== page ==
Made from Lego bricks and a smart phone, a device is connected to free software and utilizes the phone's camera to identify and detect nerve agents, like VX and sarin.
The worst toys to step on may yet be redeemed.
Lego blocks destroy the feet of groggy parents around the world, but as a new study from the University of Texas at Austin demonstrates, these mutable children's toys can also be used for good—in this case, as a simple- and inexpensive-to-construct scientific apparatus.
In the aftermath of a nerve gas attack like the ones that have allegedly occurred in Syria, one of the biggest issues first responders face is figuring out what deadly nerve agent was used. If detection happens fast enough, it can save lives. But the conventional equipment that's used to ID different nerve gases is expensive and hard to move around. However, as this new paper shows, it should be possible to do this analysis in the field using little more than a smartphone and some Lego blocks.
This design builds on earlier work by UT Austin chemist Eric Anslyn and his team. He developed a chemical compound that glows different colors depending on which nerve agent is it exposed to, simultaneously neutralizing the deadly gas.
Although it's possible to see the glowing with the naked eye, it's difficult to get an accurate read on its brightness, which varies based on the nerve agent's concentration. That's where the new device comes in. It takes advantage of a smartphone's ability to read color and brightness more accurately than a human.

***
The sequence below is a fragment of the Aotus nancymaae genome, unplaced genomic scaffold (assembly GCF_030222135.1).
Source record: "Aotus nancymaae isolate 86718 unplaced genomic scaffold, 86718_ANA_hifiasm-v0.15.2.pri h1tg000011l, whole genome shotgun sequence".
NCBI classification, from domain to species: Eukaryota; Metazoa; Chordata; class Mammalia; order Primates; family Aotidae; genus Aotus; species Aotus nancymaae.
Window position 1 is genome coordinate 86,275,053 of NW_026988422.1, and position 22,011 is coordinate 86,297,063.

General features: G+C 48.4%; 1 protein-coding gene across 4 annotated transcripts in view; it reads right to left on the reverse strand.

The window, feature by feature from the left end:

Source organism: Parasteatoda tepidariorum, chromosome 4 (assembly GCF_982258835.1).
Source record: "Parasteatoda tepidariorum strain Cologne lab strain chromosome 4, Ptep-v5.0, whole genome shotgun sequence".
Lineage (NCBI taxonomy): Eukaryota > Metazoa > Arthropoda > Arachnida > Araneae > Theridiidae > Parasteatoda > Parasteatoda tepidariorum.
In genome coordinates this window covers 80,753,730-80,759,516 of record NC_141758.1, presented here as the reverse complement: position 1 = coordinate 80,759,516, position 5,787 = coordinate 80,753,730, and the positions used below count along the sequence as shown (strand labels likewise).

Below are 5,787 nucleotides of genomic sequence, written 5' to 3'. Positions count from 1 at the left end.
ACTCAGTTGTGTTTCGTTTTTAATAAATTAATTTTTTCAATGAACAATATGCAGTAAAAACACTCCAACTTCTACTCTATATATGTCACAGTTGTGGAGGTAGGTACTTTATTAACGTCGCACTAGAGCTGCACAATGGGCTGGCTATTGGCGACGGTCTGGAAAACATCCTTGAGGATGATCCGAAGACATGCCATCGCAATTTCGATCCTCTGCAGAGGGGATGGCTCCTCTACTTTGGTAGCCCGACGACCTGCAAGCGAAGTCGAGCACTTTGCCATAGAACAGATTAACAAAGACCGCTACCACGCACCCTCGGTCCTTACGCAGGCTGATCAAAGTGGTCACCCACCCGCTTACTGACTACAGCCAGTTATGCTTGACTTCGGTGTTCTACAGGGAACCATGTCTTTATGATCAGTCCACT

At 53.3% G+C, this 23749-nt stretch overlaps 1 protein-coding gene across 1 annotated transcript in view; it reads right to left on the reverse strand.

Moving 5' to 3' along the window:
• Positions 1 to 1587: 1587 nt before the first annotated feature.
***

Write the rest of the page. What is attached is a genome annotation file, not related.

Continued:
Pedro Metola, a clinical assistant professor at UT Austin, says that the task of creating a “dark-box” that would allow the smartphone to take a good photograph for the process was more complex than it might seem. The box had to be sturdy and house both a UV lamp (to illuminate the samples so they would fluoresce) and a well plate that would hold the samples. Like a tiny darkroom, it also needed to be light-proof and have an appropriately sized opening for the smartphone.
The initial idea was to 3D print the dark-box, says co-author and third-year biochemistry undergraduate Leilani Smith. She worked on the project as Metola's student. “We found that [3D printing] was more expensive and it was harder to implement,” she says. To make 3D printing work, you need a computer file containing the box's design—as well as a 3D printer. That's not an option for many first responders.
This criteria is what led Metola to Lego, which he says is “the same everywhere you go.” Smith helped to develop a design for a Lego box that tightly holds the slide containing the “nerve gas” sample and UV lamp in place. The smartphone sits on top of the box to take a picture.
The beauty of Lego bricks, the paper's authors wrote is that you can pack them into a bag and take them anywhere, and they create a design that's easy to modify depending on the dimensions of the smartphone being used. 3D printing might have a reputation for making super-customizable components on the cheap, but Lego blocks put even that level of ease and versatility to shame.
Unfortunately the team isn't quite ready to ask first responders to tinker with toys while making life or death decisions. The preliminary design is still a ways from implementation. “We have not played with nerve gases at all. Those are highly regulated,” says Metola. But it's another step towards a portable nerve gas detector.